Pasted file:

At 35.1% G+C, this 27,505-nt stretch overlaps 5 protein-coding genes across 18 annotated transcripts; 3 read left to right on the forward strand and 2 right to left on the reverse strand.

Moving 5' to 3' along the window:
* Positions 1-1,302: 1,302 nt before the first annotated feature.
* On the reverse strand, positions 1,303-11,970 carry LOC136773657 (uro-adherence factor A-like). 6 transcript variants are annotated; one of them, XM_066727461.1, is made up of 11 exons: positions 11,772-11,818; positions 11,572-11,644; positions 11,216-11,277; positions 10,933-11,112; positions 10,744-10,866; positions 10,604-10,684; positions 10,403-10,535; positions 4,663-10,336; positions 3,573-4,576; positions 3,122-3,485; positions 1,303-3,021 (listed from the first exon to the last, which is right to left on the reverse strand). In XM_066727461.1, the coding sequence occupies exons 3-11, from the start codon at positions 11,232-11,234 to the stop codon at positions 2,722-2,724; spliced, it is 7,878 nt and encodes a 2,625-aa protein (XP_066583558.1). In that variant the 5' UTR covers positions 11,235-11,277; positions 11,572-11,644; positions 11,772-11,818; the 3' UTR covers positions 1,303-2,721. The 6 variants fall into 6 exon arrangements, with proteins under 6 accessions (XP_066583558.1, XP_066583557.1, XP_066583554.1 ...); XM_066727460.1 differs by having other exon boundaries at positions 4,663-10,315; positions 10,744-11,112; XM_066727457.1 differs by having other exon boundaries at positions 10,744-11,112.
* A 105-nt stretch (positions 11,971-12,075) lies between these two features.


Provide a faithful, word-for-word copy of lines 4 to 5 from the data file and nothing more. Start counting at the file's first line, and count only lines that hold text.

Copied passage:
* On the reverse strand, positions 1,303-11,970 carry LOC136773657 (uro-adherence factor A-like). 6 transcript variants are annotated; one of them, XM_066727461.1, is made up of 11 exons: positions 11,772-11,818; positions 11,572-11,644; positions 11,216-11,277; positions 10,933-11,112; positions 10,744-10,866; positions 10,604-10,684; positions 10,403-10,535; positions 4,663-10,336; positions 3,573-4,576; positions 3,122-3,485; positions 1,303-3,021 (listed from the first exon to the last, which is right to left on the reverse strand). In XM_066727461.1, the coding sequence occupies exons 3-11, from the start codon at positions 11,232-11,234 to the stop codon at positions 2,722-2,724; spliced, it is 7,878 nt and encodes a 2,625-aa protein (XP_066583558.1). In that variant the 5' UTR covers positions 11,235-11,277; positions 11,572-11,644; positions 11,772-11,818; the 3' UTR covers positions 1,303-2,721. The 6 variants fall into 6 exon arrangements, with proteins under 6 accessions (XP_066583558.1, XP_066583557.1, XP_066583554.1 ...); XM_066727460.1 differs by having other exon boundaries at positions 4,663-10,315; positions 10,744-11,112; XM_066727457.1 differs by having other exon boundaries at positions 10,744-11,112.
* A 105-nt stretch (positions 11,971-12,075) lies between these two features.